What do flaming baked Alaska cupcakes, a sci-fi floating hot tub, and a hammock dog bed have in common? They're all items that hundreds of users have "Fancy'd" on a site called The Fancy.
It's an online catalog similar to Pinterest, the latest social media craze, but with one key twist: The Fancy is explicitly designed to make money. It's essentially a personal repository where users can show off the places they'd like to go, foods they'd like to taste, and objects they'd like to own.
"Instead of thinking of us as a self-expression platform, think of us as really laser-focused on a modern commerce model," says founder Joe Einhorn.
On Thursday, New York-based company is launching its e-commerce platform. The new offering lets retailers detect when users have "fancy'd" an item and makes it easy for Fancy browsers to buy the things they spot.
Einhorn casts the platform as "Groupon in reverse." Instead of dangling discounts to lure customers, merchants can zero in on items that have already attracted a following and create custom deals to convert fans into buyers.
"Communities are popping up around products on our site all day now," Einhorn says. "We're now enabling brands and merchants to find your interests and to act on it."
The Fancy has 250,000 registered users and a unique vibe that helps it stand out amid the growing sea of virtual scrapbooking sites. Its community is drawn toward quirky gadgets -- like an iPhone dock in the form of Walter Isaacson's Steve Jobs biography -- and whimsical creations. Artistic prototypes are plentiful. Ever dreamed of a trebuchet toaster, bacon bouquet or coffee ice cubes?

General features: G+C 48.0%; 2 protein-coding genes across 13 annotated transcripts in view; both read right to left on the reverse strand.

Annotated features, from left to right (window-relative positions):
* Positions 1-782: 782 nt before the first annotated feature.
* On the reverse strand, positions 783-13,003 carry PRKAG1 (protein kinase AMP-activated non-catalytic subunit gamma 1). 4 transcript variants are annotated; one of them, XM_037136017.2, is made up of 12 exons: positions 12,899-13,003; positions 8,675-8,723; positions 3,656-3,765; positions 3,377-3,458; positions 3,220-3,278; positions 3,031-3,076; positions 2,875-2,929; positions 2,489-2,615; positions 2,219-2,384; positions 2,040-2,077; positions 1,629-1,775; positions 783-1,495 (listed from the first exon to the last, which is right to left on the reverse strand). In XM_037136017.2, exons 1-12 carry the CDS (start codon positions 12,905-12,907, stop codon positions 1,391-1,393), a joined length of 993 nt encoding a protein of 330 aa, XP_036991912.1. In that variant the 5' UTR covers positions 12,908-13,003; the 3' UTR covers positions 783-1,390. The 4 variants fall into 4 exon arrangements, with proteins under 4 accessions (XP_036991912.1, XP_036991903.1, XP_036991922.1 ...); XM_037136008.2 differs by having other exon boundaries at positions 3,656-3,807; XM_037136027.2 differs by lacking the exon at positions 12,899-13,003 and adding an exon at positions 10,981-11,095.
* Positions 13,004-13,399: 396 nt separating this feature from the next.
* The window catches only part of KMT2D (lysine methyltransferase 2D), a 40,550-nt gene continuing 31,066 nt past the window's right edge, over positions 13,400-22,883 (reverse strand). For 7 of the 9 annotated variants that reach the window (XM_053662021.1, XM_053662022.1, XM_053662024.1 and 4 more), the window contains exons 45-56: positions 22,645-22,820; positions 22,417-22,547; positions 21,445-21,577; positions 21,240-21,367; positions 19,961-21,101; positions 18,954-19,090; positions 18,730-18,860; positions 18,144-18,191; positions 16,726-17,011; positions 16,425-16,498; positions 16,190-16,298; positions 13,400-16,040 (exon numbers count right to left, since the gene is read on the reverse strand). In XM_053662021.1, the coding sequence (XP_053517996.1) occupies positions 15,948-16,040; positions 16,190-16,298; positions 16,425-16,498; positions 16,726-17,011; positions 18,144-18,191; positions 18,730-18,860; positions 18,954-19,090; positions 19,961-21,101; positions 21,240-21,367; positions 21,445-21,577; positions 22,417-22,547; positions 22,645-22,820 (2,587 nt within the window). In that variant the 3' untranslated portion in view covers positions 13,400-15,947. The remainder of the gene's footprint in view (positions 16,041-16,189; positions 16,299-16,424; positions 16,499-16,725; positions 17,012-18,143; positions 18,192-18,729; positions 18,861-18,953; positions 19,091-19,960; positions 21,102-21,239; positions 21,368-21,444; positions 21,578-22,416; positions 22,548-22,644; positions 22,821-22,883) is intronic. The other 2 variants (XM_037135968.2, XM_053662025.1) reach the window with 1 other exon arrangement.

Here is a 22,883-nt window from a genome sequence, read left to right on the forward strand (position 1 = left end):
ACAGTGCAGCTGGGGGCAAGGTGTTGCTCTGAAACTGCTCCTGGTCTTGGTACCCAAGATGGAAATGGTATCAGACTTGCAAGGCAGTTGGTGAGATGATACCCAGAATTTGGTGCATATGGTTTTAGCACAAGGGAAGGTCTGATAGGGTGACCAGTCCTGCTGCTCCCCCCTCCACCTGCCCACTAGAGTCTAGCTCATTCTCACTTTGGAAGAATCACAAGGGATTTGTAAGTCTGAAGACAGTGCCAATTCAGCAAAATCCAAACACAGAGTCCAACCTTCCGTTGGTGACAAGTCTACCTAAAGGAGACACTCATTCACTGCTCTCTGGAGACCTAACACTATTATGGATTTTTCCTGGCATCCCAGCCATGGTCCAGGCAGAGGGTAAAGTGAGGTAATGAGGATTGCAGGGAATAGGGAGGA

But there's a big obstacle looming for Fancy. What happens when Pinterest -- which has an estimated 10 million active users -- pushes out its own e-commerce system?
Einhorn thinks there's room for several players.
"I would say there's a lot of stuff on Pinterest you wouldn't find our our site," he says. "But hopefully the stuff you do find on our site is really aligned with commerce. We believe our community is tailored to the cooler stuff to buy."
The company has some powerful -- pardon us, fancy -- backers behind it.
Its board includes Twitter co-founder Jack Dorsey and Facebook co-founder Chris Hughes, and it has collected $18 million from investors including Andreessen Horowitz, Ashton Kutcher and PPR, the parent company of high-end fashion lines like Gucci and Alexander McQueen.
PPR CEO François-Henri Pinault, who joined the board after investing $10 million in the company, calls the platform "the next big wave in online commerce."
Celebrities like Kanye West have been buzzing about the service, and top designers are using it to curate inspirational product spreads. Active users include rapper P Diddy and Blink 182 lead singer Mark Hoppus. Kutcher has "fancy'd" more than 100 items -- everything from Nike Shoeshine Snowboarding boots to a giant rubber ducky installation.
Einhorn has big ambitions. He says the rise of "social commerce" is a new wave that could eventually rival Amazon in its scale. Social discovery is the key: You too can have the rubber ducky that captured Ashton's heart.
"As a consumer, I'm finding out about the coolest stuff through people instead of at the big stores," he says. "We want to take the passion or excitement you're getting from services like Tumblr, but we want to link it to the transaction."